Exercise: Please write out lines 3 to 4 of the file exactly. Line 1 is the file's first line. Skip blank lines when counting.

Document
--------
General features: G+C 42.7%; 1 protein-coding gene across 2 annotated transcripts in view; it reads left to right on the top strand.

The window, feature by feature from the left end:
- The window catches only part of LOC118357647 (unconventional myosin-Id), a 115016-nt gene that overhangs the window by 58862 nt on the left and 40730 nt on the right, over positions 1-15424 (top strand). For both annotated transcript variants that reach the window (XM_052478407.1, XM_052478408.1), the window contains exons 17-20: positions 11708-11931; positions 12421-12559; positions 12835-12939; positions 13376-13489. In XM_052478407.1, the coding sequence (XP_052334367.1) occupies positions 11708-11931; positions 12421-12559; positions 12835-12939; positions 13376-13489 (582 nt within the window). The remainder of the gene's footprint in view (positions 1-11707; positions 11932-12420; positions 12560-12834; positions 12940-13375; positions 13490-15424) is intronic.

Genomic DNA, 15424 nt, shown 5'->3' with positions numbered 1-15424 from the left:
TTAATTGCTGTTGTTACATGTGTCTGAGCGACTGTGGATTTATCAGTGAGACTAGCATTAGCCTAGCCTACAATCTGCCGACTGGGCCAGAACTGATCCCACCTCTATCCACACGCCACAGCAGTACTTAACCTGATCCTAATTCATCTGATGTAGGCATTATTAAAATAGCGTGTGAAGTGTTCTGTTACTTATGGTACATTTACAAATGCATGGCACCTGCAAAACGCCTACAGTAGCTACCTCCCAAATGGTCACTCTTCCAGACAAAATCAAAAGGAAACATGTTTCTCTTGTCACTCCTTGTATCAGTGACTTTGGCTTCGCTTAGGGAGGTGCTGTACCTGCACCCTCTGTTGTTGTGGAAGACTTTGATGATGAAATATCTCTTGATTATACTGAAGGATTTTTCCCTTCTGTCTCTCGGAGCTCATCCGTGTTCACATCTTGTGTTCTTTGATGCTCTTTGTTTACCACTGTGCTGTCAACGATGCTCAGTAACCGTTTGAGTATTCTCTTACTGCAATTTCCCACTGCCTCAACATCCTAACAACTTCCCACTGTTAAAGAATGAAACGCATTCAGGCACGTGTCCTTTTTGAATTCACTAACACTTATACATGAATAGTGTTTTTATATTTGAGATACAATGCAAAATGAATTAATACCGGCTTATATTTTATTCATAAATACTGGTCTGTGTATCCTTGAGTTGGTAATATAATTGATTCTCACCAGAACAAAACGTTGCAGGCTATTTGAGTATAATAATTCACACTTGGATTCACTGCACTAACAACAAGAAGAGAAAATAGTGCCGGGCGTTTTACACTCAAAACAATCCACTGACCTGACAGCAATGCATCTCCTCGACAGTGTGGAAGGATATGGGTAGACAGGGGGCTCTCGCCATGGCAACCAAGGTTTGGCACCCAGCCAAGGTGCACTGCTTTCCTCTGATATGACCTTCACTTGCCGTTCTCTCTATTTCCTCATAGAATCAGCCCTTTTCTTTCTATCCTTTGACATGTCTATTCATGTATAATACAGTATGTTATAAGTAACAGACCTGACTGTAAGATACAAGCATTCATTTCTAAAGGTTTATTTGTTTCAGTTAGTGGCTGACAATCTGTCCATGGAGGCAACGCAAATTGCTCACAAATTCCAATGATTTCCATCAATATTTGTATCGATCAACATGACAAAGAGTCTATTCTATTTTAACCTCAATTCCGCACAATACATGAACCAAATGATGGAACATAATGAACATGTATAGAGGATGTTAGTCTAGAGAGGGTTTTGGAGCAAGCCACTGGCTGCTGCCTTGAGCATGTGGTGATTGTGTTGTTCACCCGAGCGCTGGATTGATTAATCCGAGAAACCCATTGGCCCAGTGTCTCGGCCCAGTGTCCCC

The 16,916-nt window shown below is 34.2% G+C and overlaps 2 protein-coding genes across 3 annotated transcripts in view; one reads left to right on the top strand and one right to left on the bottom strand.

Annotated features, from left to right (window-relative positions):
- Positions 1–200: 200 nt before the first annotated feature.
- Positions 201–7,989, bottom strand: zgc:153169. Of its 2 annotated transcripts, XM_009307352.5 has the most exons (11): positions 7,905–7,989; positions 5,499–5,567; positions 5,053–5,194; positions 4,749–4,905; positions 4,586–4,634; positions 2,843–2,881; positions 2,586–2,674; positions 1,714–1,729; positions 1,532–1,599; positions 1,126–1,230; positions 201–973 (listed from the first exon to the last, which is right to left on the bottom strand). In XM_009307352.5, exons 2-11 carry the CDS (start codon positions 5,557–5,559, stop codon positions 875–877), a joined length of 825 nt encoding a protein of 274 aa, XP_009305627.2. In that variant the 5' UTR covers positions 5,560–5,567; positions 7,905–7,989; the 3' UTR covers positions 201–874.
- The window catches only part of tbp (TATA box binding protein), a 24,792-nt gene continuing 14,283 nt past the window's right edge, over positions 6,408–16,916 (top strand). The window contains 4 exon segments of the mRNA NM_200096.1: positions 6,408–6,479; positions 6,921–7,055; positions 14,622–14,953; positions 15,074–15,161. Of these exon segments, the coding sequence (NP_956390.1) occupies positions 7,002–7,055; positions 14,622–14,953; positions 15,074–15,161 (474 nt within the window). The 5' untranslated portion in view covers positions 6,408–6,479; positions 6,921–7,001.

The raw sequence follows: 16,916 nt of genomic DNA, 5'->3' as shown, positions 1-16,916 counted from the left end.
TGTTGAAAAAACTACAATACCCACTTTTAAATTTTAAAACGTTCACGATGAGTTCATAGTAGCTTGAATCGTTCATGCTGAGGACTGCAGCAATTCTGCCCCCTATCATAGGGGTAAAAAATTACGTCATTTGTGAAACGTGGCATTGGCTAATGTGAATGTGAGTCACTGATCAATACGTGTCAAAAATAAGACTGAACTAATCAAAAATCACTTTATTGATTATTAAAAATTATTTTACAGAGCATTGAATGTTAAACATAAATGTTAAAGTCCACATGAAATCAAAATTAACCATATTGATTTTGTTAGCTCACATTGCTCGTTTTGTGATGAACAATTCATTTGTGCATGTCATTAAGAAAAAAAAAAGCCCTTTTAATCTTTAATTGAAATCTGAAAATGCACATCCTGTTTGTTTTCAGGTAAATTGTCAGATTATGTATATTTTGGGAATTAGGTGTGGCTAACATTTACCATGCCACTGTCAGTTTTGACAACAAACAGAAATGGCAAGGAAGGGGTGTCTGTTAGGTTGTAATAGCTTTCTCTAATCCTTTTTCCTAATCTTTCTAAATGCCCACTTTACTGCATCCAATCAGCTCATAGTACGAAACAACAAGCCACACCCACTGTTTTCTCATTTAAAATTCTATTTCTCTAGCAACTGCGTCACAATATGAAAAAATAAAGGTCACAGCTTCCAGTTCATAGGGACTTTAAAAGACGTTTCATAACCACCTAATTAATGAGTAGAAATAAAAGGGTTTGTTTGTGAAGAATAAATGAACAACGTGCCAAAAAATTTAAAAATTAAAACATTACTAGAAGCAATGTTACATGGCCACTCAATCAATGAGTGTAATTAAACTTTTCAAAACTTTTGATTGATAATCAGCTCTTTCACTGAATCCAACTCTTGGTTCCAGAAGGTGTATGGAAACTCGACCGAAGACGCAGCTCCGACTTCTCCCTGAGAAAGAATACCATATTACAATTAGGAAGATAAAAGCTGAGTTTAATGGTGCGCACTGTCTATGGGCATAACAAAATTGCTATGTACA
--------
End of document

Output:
- The window catches only part of LOC118357647 (unconventional myosin-Id), a 115016-nt gene that overhangs the window by 58862 nt on the left and 40730 nt on the right, over positions 1-15424 (top strand). For both annotated transcript variants that reach the window (XM_052478407.1, XM_052478408.1), the window contains exons 17-20: positions 11708-11931; positions 12421-12559; positions 12835-12939; positions 13376-13489. In XM_052478407.1, the coding sequence (XP_052334367.1) occupies positions 11708-11931; positions 12421-12559; positions 12835-12939; positions 13376-13489 (582 nt within the window). The remainder of the gene's footprint in view (positions 1-11707; positions 11932-12420; positions 12560-12834; positions 12940-13375; positions 13490-15424) is intronic.

Genomic DNA, 15424 nt, shown 5'->3' with positions numbered 1-15424 from the left: